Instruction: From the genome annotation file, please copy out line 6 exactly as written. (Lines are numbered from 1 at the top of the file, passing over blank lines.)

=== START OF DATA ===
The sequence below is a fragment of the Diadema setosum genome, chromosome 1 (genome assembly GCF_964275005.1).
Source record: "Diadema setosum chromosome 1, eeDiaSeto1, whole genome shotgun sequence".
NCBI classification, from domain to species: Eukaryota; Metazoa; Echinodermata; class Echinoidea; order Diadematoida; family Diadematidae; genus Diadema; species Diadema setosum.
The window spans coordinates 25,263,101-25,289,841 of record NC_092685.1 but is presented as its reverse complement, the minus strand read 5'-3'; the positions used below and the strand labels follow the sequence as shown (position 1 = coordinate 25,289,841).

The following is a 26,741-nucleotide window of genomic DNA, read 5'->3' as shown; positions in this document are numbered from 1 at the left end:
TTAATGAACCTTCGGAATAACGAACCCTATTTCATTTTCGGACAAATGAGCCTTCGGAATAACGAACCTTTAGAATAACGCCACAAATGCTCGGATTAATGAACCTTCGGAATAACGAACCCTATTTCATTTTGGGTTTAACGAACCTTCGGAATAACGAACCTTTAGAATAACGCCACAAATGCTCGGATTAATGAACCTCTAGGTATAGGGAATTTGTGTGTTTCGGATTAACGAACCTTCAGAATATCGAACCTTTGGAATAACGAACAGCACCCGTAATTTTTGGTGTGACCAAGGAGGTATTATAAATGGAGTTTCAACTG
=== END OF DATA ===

TTAATGAACCTTCGGAATAACGAACCCTATTTCATTTTCGGACAAATGAGCCTTCGGAATAACGAACCTTTAGAATAACGCCACAAATGCTCGGATTAATGAACCTTCGGAATAACGAACCCTATTTCATTTTGGGTTTAACGAACCTTCGGAATAACGAACCTTTAGAATAACGCCACAAATGCTCGGATTAATGAACCTCTAGGTATAGGGAATTTGTGTGTTTCGGATTAACGAACCTTCAGAATATCGAACCTTTGGAATAACGAACAGCACCCGTAATTTTTGGTGTGACCAAGGAGGTATTATAAATGGAGTTTCAACTG